Did I ever mention that I wanted to be a procrastinator but I never got around to it? But seriously folks…have you ever saw the need to change something but for some reason you keep putting it off? Maybe it’s your team, you want them to implement a new procedure but either they don’t give it a try or they keep slipping back to the old way. As leaders it’s our job to foster change. It doesn’t have to be a big change…in fact, it usually isn’t.
We can get a heck of a lot done if we focus on small changes that add up. If you change 1% a day you will have changed 100% in only 70-days, 200% in 140-days, and a whopping 400% in 210 days. That’s the power of compounding. Unfortunately, for most people, change isn’t easy.
Most leaders looking to facilitate a change in their team focus on behaviors. However, according to Dr. Donnie Epstein, there are two other elements to change besides behavior, structure and perception. It’s what Dr. Epstein calls the Triad of Change.
On the surface, it makes sense since that leaders focus on behavior. Ultimately it is the behavior we want to change. Let’s look at a real-life example from my past. When I was the VP of Operations at a telecom company in San Diego one of my responsibilities was managing our customer service department. We had a problem where Customer Service Reps would sometimes delete a service call from our system causing a technician to miss the appointment.
We were scheduling our techs manually writing them with a pencil into a 10-person scheduling book. If someone made a change to an appointment they would sometimes accidentally erase the appointment above or below causing the problem. At first, I focused on the behavior by asking everyone to take their time when making changes. This didn’t work. Their perception was they needed to get the customer off the phone quickly so they rushed through the changes.
My next step was to look for another solution. It turned out the software we used to write the service tickets also had a scheduling module. I researched how to use it, developed training on how to use, then we pulled the plug on the scheduling book and made the change. All of that is structure. When the structure changed, so did the behavior. Problem solved, right?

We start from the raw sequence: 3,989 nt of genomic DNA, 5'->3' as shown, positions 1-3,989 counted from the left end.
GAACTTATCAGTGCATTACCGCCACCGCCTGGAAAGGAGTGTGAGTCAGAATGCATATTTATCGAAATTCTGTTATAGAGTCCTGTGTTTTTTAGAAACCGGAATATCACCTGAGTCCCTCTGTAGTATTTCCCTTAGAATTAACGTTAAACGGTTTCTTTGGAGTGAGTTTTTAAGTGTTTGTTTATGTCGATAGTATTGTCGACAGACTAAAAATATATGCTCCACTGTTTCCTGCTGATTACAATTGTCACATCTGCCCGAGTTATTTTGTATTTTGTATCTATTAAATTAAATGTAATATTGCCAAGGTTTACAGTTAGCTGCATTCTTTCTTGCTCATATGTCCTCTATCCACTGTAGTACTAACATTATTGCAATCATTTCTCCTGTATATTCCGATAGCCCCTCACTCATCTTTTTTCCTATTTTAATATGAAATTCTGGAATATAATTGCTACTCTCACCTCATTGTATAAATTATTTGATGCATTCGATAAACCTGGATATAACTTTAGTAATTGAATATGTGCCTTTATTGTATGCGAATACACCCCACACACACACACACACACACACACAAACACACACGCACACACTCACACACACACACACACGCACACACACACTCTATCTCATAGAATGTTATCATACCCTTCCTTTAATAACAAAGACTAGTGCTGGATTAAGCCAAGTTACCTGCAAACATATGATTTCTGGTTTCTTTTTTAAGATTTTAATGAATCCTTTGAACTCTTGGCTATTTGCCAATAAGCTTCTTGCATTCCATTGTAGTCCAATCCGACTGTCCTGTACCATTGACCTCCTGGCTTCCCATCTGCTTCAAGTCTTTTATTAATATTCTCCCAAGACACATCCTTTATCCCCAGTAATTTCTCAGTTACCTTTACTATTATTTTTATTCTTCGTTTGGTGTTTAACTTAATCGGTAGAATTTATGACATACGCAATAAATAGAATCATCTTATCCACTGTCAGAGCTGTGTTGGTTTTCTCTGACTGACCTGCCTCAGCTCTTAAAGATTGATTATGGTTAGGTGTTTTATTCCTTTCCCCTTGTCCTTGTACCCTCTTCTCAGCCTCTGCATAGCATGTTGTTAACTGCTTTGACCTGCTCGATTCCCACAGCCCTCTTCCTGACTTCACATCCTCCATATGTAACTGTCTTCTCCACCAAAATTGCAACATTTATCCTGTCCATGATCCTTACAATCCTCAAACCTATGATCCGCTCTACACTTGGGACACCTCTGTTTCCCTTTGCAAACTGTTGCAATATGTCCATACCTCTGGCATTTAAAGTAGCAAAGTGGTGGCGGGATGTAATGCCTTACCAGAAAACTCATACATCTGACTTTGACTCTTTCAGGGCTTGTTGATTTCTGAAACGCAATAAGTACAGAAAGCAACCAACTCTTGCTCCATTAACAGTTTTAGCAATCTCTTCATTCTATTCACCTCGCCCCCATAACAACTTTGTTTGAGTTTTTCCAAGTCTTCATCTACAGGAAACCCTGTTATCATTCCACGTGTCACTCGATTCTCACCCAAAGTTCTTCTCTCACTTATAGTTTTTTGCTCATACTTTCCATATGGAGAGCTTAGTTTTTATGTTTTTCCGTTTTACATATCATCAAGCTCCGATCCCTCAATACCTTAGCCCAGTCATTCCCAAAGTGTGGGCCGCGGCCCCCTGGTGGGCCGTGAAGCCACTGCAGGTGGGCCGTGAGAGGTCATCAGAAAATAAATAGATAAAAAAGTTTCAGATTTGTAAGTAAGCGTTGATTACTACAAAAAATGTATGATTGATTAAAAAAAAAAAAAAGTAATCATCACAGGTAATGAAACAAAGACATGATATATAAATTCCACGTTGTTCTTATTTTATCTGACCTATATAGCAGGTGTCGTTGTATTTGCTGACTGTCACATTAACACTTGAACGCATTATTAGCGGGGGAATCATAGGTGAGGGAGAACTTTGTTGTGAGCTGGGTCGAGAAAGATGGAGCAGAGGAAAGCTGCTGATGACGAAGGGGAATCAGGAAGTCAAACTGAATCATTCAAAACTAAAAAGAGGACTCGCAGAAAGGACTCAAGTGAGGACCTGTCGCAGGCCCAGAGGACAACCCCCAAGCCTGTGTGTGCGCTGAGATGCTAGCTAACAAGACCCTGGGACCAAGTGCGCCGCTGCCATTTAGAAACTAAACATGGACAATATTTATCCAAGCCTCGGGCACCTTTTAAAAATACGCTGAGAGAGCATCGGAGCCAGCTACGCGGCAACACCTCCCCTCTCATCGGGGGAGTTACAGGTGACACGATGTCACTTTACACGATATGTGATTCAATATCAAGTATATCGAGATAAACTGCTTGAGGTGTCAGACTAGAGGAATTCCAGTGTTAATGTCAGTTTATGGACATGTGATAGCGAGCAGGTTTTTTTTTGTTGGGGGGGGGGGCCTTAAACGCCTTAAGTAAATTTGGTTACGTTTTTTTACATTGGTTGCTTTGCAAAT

Not so fast. Almost immediately one of my better Customer Service Reps put in for a transfer to the sales department. She didn’t want to use the new system and I couldn’t understand why not. After a few months, I finally got the truth out of her. She thought I expected perfection from day one. I had no such expectation but that was her perception. Her perception was negative, i.e. she had to be perfect, so her behavior changed, she obtained a new position.
My other customer service reps had a different perception. For them, the new system seemed easy. No more getting up and waiting for someone else to be done with the book before they could schedule their customer, no more putting customers on hold while they checked the book. They could do everything right from their desk. In other words, their perception was positive, the structure worked, and their behavior changed by adapting the new workflow/process.
It isn’t always perception that drives change. Change any one of these three elements and the other two will also change. When I decided to run my one and only marathon in 1999 I didn’t see myself as a runner (perception). I joined a marathon training program (structure) and that started me running (behavior). Once I successfully completed my first half-marathon (one of the milestones of training) which was both structure, and behavior, I started to call myself a runner, i.e. my perception changed.
This works if you are looking to change someone else’s patterns, like my customer service reps, or your own. The trick is to work on the two higher energy areas and they will bring along the 3rd.
Reply to this and let me know your own stories of change.